There are several aspects to this but at a high level it boils down to
- To some extent the insurer has fixed costs.
- Underwriters apparently think there is a marginal decrease in risk for each marginal mile driven.
- In the case of comprehensive coverage the car is being covered whether or not it's being driven, insurers are about to get pummeled with flood claims even though many of the affected autos were just sitting in garages and on streets.
A lot goes in to insurance rating and risk projecting. You can't adjust a single variable and expect a proportional change in your premium, 7,000 miles per year just won't be 70% of the cost of 10,000 miles per year, because there are a lot of other things in play as well.
To further address premium adjustments. Consider this:
Your fixed cost policy fee is $25
Your liability coverage is $100
Your comprehensive coverage is $75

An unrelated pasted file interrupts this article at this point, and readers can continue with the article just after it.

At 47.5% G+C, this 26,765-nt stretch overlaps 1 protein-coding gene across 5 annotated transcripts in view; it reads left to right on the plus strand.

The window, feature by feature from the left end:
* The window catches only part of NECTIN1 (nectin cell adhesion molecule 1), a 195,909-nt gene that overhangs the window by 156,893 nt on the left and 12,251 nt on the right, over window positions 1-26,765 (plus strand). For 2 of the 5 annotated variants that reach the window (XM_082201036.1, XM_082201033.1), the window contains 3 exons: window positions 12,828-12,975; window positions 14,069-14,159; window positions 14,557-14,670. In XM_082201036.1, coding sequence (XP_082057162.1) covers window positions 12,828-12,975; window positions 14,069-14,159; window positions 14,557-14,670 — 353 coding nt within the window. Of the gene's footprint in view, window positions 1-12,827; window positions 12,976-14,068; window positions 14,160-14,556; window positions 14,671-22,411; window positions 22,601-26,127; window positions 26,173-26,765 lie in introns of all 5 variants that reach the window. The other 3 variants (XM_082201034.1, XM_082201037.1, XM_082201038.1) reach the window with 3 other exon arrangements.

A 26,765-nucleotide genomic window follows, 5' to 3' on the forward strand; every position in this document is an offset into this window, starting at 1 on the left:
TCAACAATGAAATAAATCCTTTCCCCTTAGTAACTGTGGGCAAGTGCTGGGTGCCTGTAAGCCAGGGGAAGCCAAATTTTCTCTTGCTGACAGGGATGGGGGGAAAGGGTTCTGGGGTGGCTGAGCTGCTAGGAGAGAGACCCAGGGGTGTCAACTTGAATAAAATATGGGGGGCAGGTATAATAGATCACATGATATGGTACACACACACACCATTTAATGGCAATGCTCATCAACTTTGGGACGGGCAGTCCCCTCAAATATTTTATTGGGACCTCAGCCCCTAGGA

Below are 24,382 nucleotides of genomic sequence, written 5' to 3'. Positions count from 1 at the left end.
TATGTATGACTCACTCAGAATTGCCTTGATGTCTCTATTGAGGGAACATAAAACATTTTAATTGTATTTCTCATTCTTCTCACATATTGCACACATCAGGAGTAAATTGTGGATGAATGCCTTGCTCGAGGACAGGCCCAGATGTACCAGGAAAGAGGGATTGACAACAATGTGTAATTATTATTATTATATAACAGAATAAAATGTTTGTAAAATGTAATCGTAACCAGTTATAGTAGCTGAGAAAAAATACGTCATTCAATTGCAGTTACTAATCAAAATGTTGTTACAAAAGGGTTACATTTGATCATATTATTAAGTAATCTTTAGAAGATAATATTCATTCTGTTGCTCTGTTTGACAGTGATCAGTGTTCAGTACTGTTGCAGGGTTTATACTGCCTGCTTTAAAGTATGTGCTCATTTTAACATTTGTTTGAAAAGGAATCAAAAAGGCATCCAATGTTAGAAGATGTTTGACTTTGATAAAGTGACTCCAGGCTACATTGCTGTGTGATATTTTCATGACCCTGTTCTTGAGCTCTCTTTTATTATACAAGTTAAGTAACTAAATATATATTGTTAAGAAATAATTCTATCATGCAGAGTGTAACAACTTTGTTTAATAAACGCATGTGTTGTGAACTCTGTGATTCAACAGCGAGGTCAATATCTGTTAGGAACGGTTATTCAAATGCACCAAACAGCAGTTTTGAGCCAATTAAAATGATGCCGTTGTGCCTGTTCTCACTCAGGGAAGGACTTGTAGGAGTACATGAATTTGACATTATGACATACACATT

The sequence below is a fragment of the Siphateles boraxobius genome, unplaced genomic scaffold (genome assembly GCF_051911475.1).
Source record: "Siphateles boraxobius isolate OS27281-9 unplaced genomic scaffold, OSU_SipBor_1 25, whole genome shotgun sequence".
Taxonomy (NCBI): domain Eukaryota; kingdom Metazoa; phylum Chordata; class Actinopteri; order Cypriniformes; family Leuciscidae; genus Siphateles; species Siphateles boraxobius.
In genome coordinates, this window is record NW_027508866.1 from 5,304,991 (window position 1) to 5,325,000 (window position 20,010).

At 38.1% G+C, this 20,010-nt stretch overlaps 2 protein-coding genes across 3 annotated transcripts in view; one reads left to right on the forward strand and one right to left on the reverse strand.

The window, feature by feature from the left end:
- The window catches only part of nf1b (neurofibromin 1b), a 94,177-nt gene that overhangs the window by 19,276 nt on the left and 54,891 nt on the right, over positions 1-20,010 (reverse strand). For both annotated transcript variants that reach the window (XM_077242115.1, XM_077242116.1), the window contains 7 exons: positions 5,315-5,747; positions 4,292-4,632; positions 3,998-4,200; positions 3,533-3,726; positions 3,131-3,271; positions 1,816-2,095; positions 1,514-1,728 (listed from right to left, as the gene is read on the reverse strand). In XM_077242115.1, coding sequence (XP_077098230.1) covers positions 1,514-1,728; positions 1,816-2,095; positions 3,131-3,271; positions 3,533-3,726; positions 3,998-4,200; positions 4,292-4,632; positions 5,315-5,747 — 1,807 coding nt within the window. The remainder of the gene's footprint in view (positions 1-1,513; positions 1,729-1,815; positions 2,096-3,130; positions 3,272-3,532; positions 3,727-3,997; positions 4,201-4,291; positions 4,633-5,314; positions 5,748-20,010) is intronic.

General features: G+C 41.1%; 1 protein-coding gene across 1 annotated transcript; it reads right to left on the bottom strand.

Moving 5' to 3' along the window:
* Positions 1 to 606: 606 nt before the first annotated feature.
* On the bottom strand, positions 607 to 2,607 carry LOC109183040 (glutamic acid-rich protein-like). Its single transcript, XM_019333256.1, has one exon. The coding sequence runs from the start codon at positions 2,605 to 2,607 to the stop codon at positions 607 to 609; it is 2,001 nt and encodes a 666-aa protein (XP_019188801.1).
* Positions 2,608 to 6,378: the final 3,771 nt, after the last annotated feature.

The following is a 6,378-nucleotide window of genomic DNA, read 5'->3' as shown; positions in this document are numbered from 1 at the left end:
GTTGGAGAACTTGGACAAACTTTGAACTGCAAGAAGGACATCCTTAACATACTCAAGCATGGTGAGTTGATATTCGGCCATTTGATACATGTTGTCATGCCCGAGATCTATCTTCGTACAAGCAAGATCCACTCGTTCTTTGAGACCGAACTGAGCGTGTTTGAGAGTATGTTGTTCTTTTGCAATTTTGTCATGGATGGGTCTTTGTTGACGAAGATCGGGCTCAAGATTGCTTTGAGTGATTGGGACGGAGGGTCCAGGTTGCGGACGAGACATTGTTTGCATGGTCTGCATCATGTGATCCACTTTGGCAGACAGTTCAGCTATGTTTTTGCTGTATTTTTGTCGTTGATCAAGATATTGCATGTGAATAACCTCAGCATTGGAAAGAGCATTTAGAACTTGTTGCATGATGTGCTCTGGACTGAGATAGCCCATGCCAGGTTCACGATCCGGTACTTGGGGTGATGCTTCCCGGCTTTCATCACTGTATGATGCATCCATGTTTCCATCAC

Your total premium is $200
Even if your liability coverage did scale with perfect correlation to your mileage (using the same 70% from above, 7,000 miles per year versus 10,000 miles per year) then your premium composition is:
Policy fee: $25
Liability coverage: $70
Comprehensive coverage: $75
Total premium: $170
$200 to $170 is 15%. No change will have a direct linear correlation to your total premium because there are different component pieces of the total premium. Fixed costs may be built in to the amounts for other component pieces of the premium, for example maybe no line of coverage ever has a cost below $X.
Obviously these numbers are all made up
Additionally, and also less considered is the fact that your liability also scales because of a lot of factors that have nothing to do with you. It might be the other cars that are on the road, it might be that more densely populated areas have more fender benders. For example if you live in Beverly Hills you have a much higher likelihood of accidentally bumping a $70-$80-$90-$100k+ car than you do in say, rural Wisconsin. If your zip code is gentrifying and everyone starts buying Mercedes, your liability coverage increases.
You can not adjust one single variable and decide that you are lower risk than all insurers think you are. If you shop this coverage and all insurers are within a nominal margin of pricing for the same coverage levels, there isn't much to argue with; you are simply riskier than you think you are and the variable you are focused on is not as meaningful as you think it is.